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   Chapter 55 COMMON CARRIERS

Up To Date Business By Various Characters: 5177

Updated: 2017-12-06 00:03


What is meant by a common carrier? A person or company that is obliged to carry merchandise or passengers for a price or compensation from place to place. A common carrier cannot select his business, like a private carrier, but must carry all merchandise that is offered; or, if he is a carrier of persons, all persons who desire to go and are willing to respect all reasonable regulations that relate to carrying them. The principal common carriers are railroads, steamboats, and canal companies.

The liability of common carriers is very important to all who travel or send merchandise. A common carrier is liable for all losses not happening by the act of God or by the public enemy. By "act of God" is meant unavoidable calamity, such as lightning and tempests, and by "public enemy" is meant a nation at war with another. Once these were the only exceptions. Carriers were therefore insurers of the goods left with them to be carried to some other place.

This early rule of law fixing their liability has been greatly changed. Carriers can now make a contract relieving themselves of all liability for losses in carrying goods except those arising from their own negligence. The courts in a few cases have said that they can relieve themselves even from this, but this is not generally the law. They can, though, by special contract relieve themselves from all other liability. A railroad company, therefore, can make a contract for carrying wheat from Chicago to New York, relieving itself from all liability for loss by fire unless this shall be caused by its negligence. If a fire should occur without any negligence on the part of the company and goods on the way should be destroyed, it could not be held responsible for the loss if there was such a contract between the shipper and carrier. A carrier is no longer an insurer for the safe carrying of goods.

The courts have permitted carriers to thus lessen their liability because they are willing to take goods at lower prices than they would if they were to be responsible for all losses. They now virtually say to the shippers: "If you are willing to be your own insurers, or insure in insurance companies, and hold us for no losses except those arising from our own negligence, we are willing to carry your goods at a much lower rate." And, as shippers are willing to take the risks themselves for the sake of getting lower rates, the practice has become universal for lessening the liability of carriers in the manner described.

Suppose that goods are burned up by fire. The shipper must be the loser unless he

can show that it was caused by the negligence of the carrier. As he often can show this, he imagines that the carrier is still living under the old law and is liable as he was in the early days of railroad and steamboat companies. In truth, this is not so. His liability is measured by his contract, and there can be no recovery for any loss unless negligence on the carrier's part is clearly shown, and in many cases this is not easily done.

Though common or public carriers are obliged to take and transport almost everything, they may make reasonable regulations about the packing, etc., of merchandise. Suppose a shipper were to come to a railroad company's clerk with a quantity of glass not in boxes, and should say to him, "I wish this glass to be carried to New York"; and the clerk should say to him that the rules of the company required all glass to be packed in boxes lined with straw, and that the rule could not be set aside, however short might be the distance. Very likely the shipper would say to the agent: "This is expensive; I wish you to take it as it is." And if he should say to the agent that he was willing to run the risk of breakage, then, perhaps, the clerk might take it in; yet, even on those terms, some carriers would not. At all events, if the clerk should insist on following the rules, the shipper could not justly complain, for this rule is a very reasonable one, as the courts have many times declared.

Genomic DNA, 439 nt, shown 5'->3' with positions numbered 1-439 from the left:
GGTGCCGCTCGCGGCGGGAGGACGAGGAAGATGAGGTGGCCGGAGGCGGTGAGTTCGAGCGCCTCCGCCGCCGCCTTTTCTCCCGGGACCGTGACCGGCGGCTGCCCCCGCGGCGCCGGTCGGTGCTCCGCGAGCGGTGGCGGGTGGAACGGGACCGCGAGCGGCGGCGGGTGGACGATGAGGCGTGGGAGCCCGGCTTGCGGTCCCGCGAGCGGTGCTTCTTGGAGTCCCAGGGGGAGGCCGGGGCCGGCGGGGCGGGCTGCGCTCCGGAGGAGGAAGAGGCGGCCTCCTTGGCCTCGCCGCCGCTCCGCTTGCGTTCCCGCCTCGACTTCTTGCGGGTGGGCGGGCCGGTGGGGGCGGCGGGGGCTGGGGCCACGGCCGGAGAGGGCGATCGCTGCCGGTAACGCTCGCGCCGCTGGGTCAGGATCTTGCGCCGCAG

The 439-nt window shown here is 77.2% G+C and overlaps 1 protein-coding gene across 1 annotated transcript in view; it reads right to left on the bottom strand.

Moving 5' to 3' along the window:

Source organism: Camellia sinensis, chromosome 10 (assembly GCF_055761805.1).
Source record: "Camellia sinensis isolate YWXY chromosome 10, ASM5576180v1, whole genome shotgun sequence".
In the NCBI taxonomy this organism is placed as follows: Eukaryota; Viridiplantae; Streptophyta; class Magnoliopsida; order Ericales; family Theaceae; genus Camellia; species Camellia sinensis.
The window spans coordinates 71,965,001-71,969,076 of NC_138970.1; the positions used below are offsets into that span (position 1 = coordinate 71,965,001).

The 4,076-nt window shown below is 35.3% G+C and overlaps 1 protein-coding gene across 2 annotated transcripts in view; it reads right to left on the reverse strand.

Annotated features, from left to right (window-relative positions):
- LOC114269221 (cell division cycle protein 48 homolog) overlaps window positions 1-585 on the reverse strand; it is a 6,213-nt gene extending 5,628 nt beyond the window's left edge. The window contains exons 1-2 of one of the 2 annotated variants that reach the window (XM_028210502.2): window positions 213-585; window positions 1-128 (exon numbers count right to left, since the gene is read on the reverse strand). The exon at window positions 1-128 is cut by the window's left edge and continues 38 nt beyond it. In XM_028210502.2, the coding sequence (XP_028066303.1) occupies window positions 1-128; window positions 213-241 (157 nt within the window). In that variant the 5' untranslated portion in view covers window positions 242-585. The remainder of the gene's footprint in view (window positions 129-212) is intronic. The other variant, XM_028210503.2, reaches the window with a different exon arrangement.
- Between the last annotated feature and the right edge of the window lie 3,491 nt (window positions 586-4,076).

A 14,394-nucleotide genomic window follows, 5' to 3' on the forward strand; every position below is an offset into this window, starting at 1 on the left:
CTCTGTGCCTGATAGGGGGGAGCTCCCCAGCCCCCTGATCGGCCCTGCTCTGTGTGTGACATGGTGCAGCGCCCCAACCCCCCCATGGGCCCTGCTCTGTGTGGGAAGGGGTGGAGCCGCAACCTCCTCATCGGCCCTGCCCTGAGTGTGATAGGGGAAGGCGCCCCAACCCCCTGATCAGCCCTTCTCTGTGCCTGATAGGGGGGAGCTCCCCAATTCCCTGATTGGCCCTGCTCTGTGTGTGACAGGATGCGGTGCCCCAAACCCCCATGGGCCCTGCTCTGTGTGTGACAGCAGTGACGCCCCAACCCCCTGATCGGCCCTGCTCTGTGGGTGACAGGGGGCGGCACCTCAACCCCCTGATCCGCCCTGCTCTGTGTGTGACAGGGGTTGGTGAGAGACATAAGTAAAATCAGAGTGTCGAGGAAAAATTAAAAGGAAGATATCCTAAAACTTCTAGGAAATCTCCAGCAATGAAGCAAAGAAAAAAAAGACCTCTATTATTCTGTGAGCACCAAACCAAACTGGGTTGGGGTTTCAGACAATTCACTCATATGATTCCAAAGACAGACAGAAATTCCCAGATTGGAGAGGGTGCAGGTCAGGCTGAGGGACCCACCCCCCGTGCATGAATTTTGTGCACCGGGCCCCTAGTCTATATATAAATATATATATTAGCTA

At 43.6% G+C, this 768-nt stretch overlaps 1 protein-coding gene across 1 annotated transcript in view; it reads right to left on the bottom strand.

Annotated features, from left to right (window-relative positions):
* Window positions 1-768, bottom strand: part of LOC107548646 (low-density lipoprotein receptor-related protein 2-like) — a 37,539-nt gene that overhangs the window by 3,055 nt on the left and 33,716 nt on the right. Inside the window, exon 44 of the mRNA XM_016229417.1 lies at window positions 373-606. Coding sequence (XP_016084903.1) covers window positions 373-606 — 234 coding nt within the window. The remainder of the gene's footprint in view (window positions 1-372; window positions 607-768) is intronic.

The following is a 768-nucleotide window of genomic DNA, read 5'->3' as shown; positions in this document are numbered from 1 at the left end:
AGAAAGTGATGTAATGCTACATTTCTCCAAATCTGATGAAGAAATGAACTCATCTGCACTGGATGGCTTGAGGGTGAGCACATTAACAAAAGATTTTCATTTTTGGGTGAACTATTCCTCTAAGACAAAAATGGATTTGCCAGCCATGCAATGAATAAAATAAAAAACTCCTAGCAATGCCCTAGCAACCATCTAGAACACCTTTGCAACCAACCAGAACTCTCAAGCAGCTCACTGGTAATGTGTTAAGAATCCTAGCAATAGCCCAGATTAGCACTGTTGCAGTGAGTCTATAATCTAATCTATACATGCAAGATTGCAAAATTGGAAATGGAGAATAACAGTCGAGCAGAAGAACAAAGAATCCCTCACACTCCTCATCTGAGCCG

Suppose a shipper should ask a carrier to take a load of potatoes or apples to Montreal in very cold weather. The carrier says to him: "There is danger of the apples being frozen. I am unwilling to carry them unless you will take the risk of their freezing." He could insist on these terms, because it would be unreasonable to require carriers to transport such merchandise and keep their cars heated. They are not made in that way and every shipper knows it, nor are carriers required to heat them.

The courts have said that any reasonable regulations respecting the merchandise to be carried, the packing, etc., must be respected. A carrier could refuse positively to carry dynamite or powder unless it was packed in a very careful manner. Doubtless many things are carried in ways quite contrary to the regulations, without the knowledge of the carrying companies. Packages are rarely examined and things may be put within, out of sight, of which carriers know nothing.

A carrier is not required to have cars enough to carry all goods on unusual occasions. But it must have enough to carry without delay all that come from day to day.

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